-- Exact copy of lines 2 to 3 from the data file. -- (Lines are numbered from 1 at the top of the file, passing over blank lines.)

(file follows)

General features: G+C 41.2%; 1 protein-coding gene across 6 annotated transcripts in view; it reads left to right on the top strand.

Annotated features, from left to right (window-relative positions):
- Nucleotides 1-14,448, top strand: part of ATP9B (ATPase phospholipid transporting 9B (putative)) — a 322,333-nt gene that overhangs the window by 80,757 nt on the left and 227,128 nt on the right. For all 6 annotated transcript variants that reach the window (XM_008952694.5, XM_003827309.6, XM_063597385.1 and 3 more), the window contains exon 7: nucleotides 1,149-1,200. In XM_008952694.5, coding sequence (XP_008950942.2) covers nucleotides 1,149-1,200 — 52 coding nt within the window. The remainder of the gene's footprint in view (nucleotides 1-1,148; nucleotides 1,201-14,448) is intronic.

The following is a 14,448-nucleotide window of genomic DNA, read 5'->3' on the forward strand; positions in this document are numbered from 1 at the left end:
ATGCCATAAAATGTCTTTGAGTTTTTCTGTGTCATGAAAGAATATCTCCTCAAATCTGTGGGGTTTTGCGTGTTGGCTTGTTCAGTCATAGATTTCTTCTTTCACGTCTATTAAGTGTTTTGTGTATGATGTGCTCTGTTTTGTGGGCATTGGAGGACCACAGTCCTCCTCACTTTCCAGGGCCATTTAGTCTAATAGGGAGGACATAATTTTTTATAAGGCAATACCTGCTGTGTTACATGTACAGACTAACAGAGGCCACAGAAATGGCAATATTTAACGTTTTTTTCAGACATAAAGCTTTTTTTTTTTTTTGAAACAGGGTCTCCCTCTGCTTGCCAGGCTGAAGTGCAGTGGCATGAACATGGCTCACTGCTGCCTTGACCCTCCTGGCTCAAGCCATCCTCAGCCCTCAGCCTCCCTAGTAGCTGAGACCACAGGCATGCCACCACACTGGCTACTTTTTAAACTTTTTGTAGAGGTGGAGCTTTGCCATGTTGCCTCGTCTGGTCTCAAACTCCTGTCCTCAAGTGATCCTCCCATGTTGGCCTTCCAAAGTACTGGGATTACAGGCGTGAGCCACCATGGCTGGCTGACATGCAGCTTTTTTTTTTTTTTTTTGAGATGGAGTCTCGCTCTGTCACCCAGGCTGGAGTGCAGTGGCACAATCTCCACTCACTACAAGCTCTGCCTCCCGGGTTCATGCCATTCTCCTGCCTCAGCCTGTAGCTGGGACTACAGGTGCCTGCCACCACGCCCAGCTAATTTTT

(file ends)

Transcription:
Annotated features, from left to right (window-relative positions):
- Nucleotides 1-14,448, top strand: part of ATP9B (ATPase phospholipid transporting 9B (putative)) — a 322,333-nt gene that overhangs the window by 80,757 nt on the left and 227,128 nt on the right. For all 6 annotated transcript variants that reach the window (XM_008952694.5, XM_003827309.6, XM_063597385.1 and 3 more), the window contains exon 7: nucleotides 1,149-1,200. In XM_008952694.5, coding sequence (XP_008950942.2) covers nucleotides 1,149-1,200 — 52 coding nt within the window. The remainder of the gene's footprint in view (nucleotides 1-1,148; nucleotides 1,201-14,448) is intronic.